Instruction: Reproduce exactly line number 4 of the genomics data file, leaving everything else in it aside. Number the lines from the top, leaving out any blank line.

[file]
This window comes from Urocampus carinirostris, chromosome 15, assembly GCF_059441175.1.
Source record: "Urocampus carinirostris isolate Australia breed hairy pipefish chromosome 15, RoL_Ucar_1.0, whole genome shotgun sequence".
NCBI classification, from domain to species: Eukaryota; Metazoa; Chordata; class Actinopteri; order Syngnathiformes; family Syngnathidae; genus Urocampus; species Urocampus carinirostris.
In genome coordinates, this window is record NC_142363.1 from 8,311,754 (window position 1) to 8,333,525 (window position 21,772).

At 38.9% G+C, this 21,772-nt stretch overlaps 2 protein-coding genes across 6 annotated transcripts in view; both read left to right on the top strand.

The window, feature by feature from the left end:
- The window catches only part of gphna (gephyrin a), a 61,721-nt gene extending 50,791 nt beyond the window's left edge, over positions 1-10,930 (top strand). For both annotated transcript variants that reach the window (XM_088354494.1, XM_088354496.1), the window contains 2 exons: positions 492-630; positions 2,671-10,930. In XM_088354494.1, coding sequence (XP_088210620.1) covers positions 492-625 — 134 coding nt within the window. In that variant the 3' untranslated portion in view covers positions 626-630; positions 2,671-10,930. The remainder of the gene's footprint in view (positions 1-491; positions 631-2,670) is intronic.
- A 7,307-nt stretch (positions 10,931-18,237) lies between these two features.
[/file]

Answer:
In genome coordinates, this window is record NC_142363.1 from 8,311,754 (window position 1) to 8,333,525 (window position 21,772).